There’s nothing new about making resolutions for the New Year. In fact, the tradition goes back as far as ancient Babylon, where the new year began closer to what would be March 21 on the Gregorian calendar, the time of the vernal (spring) equinox. Just like today, the Babylonians saw this as reason enough to party hard, but the ancients took the phrase “go big or go home” to a whole other level: holding an eleven day celebration called Akitu. Similar spring festivals are still celebrated in parts of modern-day Iran, Iraq, and Turkey. The festival honored the god Marduk in his victory against the goddess Tiamat, as well as the beginning of the planting season. In a political context, the celebration commemorated the crowning of a new king or the renewal of a king’s mandate to rule. Getting back to the topic of resolutions, the people would make resolutions for the new year, often about getting out of debt, and keeping those promises would earn them favor with the gods.
The early Roman calendar also began with the vernal equinox, but by the time Julius Caesar came to power, that calendar was no longer accurate. After consulting with astronomers and mathematicians, Caesar declared January 1st as the first day of the year, in honor of the two-faced god Janus, whom the month was named for. One of Janus’ faces looked to the past, and the other to the future. Romans would make sacrifices to Janus, exchange gifts, decorate their houses, and throw wild parties. Other than the sacrifices, that doesn’t sound much different than the way we celebrate today. Like the Babylonians, Romans would resolve to get out of debt, or to do deeds that made them more deserving of the gods’ favor. Today’s resolutions tend to be more secular, but the basic idea is the same: to give up bad habits and be a better person this year than we were last year. This shows that the ancient Babylonians or Romans weren't any better or worse at keeping their resolutions than modern people. It just goes to show that despite how much the times change, some things simply stay timeless.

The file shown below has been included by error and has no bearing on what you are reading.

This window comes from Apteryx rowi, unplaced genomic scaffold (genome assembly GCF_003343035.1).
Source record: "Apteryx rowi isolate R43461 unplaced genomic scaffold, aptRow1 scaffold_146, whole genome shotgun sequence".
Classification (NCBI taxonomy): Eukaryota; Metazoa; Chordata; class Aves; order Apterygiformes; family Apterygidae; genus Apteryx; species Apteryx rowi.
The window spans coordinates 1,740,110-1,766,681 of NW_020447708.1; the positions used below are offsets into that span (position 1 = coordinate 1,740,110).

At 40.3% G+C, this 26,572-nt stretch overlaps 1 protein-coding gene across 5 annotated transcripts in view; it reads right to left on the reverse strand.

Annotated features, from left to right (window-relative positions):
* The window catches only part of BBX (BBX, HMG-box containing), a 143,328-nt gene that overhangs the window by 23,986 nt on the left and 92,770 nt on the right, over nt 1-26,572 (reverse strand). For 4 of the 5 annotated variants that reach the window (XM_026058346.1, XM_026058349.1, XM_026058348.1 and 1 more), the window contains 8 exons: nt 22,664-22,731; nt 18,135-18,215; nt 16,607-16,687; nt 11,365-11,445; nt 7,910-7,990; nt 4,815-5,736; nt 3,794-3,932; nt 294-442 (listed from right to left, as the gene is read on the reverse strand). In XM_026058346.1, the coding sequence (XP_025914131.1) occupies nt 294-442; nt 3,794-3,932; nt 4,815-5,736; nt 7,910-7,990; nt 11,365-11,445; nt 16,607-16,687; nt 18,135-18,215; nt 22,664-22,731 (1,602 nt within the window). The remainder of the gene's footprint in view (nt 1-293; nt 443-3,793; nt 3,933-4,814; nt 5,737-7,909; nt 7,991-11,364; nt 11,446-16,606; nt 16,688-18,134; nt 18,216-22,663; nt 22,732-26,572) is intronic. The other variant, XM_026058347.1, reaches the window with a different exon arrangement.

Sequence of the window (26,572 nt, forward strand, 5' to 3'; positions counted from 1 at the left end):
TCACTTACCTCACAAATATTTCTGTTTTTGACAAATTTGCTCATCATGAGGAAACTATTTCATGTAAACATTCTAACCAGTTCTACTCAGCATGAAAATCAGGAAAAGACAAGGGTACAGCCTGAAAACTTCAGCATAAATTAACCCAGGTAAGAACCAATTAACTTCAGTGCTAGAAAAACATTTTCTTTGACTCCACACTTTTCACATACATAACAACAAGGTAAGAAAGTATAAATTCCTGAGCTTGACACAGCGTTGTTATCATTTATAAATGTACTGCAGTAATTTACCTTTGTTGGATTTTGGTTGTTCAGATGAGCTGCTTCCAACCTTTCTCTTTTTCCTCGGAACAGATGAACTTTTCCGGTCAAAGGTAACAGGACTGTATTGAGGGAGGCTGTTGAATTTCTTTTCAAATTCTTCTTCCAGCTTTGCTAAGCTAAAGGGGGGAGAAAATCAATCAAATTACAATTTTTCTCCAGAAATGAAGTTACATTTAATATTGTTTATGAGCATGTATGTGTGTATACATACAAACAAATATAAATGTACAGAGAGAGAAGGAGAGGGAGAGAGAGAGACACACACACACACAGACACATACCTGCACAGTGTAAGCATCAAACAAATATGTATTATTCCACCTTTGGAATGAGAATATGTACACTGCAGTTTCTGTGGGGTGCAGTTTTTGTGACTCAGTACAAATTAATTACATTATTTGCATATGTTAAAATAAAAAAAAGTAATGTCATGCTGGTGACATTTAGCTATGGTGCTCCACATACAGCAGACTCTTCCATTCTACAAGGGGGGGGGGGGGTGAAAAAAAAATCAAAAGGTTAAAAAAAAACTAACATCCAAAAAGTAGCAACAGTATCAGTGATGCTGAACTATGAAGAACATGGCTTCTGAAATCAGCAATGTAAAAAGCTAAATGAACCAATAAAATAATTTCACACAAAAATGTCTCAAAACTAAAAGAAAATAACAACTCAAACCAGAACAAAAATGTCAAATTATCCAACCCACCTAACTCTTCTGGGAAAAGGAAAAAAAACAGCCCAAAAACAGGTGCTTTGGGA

How some of your New Year's Eve parties might end up